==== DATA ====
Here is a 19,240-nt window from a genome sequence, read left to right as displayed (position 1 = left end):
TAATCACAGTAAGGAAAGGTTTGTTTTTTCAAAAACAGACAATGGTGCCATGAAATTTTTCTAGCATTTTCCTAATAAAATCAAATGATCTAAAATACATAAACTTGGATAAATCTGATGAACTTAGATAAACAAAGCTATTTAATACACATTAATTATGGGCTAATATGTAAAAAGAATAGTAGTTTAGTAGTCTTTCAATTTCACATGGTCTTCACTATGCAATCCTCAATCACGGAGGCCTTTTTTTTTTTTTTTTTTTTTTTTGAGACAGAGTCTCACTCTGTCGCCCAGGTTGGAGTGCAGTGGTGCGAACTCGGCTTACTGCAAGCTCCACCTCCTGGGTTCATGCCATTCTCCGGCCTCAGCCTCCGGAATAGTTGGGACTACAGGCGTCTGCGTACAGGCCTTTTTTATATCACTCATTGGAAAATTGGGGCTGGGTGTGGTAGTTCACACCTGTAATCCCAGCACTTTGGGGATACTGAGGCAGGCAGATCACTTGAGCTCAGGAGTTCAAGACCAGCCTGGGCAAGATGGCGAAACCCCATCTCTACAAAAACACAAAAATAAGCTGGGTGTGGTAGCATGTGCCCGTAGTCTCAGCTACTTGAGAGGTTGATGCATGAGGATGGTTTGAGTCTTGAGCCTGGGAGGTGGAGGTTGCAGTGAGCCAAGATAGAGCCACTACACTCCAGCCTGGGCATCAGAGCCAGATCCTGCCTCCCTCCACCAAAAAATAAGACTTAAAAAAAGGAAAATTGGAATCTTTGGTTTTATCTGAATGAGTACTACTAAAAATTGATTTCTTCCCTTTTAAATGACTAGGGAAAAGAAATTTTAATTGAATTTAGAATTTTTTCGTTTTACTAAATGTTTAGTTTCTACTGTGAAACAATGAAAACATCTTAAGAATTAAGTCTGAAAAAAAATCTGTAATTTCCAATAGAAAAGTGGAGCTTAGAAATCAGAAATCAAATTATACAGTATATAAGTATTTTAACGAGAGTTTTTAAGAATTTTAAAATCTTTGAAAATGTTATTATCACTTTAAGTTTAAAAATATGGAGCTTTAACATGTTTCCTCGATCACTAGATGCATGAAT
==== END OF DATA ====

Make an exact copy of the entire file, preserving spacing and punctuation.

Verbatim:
Here is a 19,240-nt window from a genome sequence, read left to right as displayed (position 1 = left end):
TAATCACAGTAAGGAAAGGTTTGTTTTTTCAAAAACAGACAATGGTGCCATGAAATTTTTCTAGCATTTTCCTAATAAAATCAAATGATCTAAAATACATAAACTTGGATAAATCTGATGAACTTAGATAAACAAAGCTATTTAATACACATTAATTATGGGCTAATATGTAAAAAGAATAGTAGTTTAGTAGTCTTTCAATTTCACATGGTCTTCACTATGCAATCCTCAATCACGGAGGCCTTTTTTTTTTTTTTTTTTTTTTTTGAGACAGAGTCTCACTCTGTCGCCCAGGTTGGAGTGCAGTGGTGCGAACTCGGCTTACTGCAAGCTCCACCTCCTGGGTTCATGCCATTCTCCGGCCTCAGCCTCCGGAATAGTTGGGACTACAGGCGTCTGCGTACAGGCCTTTTTTATATCACTCATTGGAAAATTGGGGCTGGGTGTGGTAGTTCACACCTGTAATCCCAGCACTTTGGGGATACTGAGGCAGGCAGATCACTTGAGCTCAGGAGTTCAAGACCAGCCTGGGCAAGATGGCGAAACCCCATCTCTACAAAAACACAAAAATAAGCTGGGTGTGGTAGCATGTGCCCGTAGTCTCAGCTACTTGAGAGGTTGATGCATGAGGATGGTTTGAGTCTTGAGCCTGGGAGGTGGAGGTTGCAGTGAGCCAAGATAGAGCCACTACACTCCAGCCTGGGCATCAGAGCCAGATCCTGCCTCCCTCCACCAAAAAATAAGACTTAAAAAAAGGAAAATTGGAATCTTTGGTTTTATCTGAATGAGTACTACTAAAAATTGATTTCTTCCCTTTTAAATGACTAGGGAAAAGAAATTTTAATTGAATTTAGAATTTTTTCGTTTTACTAAATGTTTAGTTTCTACTGTGAAACAATGAAAACATCTTAAGAATTAAGTCTGAAAAAAAATCTGTAATTTCCAATAGAAAAGTGGAGCTTAGAAATCAGAAATCAAATTATACAGTATATAAGTATTTTAACGAGAGTTTTTAAGAATTTTAAAATCTTTGAAAATGTTATTATCACTTTAAGTTTAAAAATATGGAGCTTTAACATGTTTCCTCGATCACTAGATGCATGAAT